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Viva voce and a reflection, both a requirement for successful completion of the course. For somebody not used to this form of assessment process, it is just but normal to ask oneself what? , why? and how?. Although a brief and complete orientation, description and information was provided in the early part of the curriculum, it is only in the end that I have fully understand its significance to my learning. Through the viva voce and a reflective writing that I was able to evaluate myself in terms of what I have learned? (Knowledge), what I can do? (Skills gained), and what I have become? (Attitude)… A competent practitioner. A highlight that I have to address in the Intensive Care Course. For it is in a reflective practise that we gain new understanding and appreciation (Mann et al. 2009).
This is a reflective piece about my viva voce that revolves around my care of a 73 year old male referred to as Mr X, 6 hours post Coronary Artery Bypass Graft. As he became hemodynamically compromised, I have discussed Mr. X’s assessment in relation to a normal physiological compensatory mechanism involve and the care given.
Review of Mr. X history sheet and assessment details found in appendix 1, was suggestive of hypovolemic shock as further supported by his clinical symptoms. Clinically, it can be classified as mild, moderate or severe (Kelly, 2005).
This leads to organ hypoperfusion characterized by tachycardia, hypotension, oliguria, decrease cardiac output and high Systemic Vascular Resistance (SVR) as a result of hypovolaemia. It can be due to excessive fluid loss such as haemorrhage, vomiting, diarrhoea, burns or inadequate fluid intake (Adam and Osborne, 2005).
Strengths and Areas for Development
Stress and anxiety, is always a major predicament that I had been most worried about. I have tried to alleviate this from reading, rehearsing and any other form of preparation needed one would have conceived about. In the end, the anticipation that your next, was the most gruelling.
I believe, I was in its entirety at best well prepared, organized and chronological in my presentation of points and information with some hiccups along the way but acceptable although can be overall improve given the situation.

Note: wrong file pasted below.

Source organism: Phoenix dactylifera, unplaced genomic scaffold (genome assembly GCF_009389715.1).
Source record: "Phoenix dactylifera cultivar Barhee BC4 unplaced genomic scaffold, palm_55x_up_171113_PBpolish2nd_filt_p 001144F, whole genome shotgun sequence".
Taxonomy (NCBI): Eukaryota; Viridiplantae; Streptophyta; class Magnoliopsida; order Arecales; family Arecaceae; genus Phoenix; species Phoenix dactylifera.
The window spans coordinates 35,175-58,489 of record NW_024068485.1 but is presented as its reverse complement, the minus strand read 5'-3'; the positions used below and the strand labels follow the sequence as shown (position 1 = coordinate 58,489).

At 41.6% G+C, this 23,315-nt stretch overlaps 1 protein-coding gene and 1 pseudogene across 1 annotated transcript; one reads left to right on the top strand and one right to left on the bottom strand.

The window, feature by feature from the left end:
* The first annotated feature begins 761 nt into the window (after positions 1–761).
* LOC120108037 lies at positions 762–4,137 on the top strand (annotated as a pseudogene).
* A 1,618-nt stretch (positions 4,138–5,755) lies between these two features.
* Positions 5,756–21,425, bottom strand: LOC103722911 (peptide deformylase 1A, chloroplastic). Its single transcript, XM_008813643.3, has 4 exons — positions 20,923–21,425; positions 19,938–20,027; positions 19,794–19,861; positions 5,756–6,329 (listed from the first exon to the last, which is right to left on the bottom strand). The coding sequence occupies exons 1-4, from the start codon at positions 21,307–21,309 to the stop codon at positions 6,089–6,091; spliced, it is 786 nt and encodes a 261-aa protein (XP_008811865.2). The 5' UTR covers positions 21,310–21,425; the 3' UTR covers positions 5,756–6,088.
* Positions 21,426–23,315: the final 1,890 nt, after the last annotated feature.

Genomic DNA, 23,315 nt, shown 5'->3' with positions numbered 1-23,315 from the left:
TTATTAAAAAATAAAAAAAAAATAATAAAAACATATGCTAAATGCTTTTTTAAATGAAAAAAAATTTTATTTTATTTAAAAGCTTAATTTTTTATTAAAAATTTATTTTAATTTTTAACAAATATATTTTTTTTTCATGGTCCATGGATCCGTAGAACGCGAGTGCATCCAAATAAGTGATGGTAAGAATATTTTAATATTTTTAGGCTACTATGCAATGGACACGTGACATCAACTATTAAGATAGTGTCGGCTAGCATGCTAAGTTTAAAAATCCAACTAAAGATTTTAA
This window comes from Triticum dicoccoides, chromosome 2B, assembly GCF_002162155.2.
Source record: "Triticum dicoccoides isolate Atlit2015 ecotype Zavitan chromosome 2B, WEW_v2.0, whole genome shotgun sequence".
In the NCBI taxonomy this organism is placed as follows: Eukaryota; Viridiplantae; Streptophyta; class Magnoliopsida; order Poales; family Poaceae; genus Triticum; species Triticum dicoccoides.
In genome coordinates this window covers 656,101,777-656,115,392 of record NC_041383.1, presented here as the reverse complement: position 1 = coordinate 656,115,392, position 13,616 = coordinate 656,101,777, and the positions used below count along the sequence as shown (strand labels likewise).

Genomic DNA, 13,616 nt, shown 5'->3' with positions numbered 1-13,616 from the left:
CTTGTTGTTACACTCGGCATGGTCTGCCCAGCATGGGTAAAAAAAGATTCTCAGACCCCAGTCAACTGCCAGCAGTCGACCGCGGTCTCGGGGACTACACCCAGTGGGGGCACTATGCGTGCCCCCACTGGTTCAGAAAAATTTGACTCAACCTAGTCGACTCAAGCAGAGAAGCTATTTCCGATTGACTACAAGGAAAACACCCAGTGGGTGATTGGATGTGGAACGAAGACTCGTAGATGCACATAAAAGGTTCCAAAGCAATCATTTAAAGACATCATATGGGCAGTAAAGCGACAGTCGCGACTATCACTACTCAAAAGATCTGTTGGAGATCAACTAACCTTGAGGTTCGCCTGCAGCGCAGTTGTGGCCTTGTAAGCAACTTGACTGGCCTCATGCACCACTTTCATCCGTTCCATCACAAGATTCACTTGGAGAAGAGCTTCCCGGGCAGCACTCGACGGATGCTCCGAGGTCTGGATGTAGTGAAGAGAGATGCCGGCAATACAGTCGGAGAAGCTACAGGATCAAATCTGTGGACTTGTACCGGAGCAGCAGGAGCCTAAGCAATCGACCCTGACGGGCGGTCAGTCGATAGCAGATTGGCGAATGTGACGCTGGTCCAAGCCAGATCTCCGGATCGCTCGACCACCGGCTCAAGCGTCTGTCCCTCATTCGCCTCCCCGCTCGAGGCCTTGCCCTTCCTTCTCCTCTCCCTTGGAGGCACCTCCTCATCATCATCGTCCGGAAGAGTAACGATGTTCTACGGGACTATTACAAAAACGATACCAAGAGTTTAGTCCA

Upon presentation of Mr. X’s assessment details and laboratory result, and concluded hypovolaemia as a cause of haemodynamic compromise based on supporting evidences, I, at some point, preceded in the discussion of physiological responses as a result of decrease in cardiac output. This is due to decrease in circulating blood volume. His Haemoglobin level was acceptable and there is no signs of active bleeding. During my discussion, I have mentioned about how low circulating blood volume results in decrease End Diastolic Volume (EDV). This stimulates the baroreceptors located at the aortic arch and carotid sinuses to send signal to the medullary centre of the brain which in turn causes the release of adrenalin and noradrenalin by the action of the adrenal medulla (Jevon and Evens, 2008). This supported why Mr. X is tachycardic.
The human body compensates in various ways through the involvement of different organ system working together to establish haemostasis. In renal response I have mentioned the involvement of the Renin Angiotensin Aldosterone System. Not to be exhaustive with information, this involves the release of renin through the action of the juxtaglomerular cells stimulated because of decrease renal blood flow , which in turn is converted to angiotensin 1 by angiotensinogen. Angiotensin 1 is then transformed by the Angiotensin Converting Enzyme (ACE) predominantly found in the lungs to Angiotensin II, a potent vasoconstrictor. Furthermore, the release of aldosterone from the adrenal cortex causes increase in renal sodium and water retention. A surge in osmolarity in the blood stimulates the release of Antidiuretic hormone (ADH) or vasopressin from the posterior pituitary gland. This results in the reabsorption of solute free water in the distal tubules and collecting system of the kidneys and further stimulates peripheral vasoconstriction (McGloin and McLeod, 2010). With the reabsorption of sodium and water, coupled with vasoconstriction the circulating blood volume is improved thus, result in the increase in the end diastolic volume. This improves muscle contraction of the heart and overall the cardiac output. Hence Mr. X low urine output.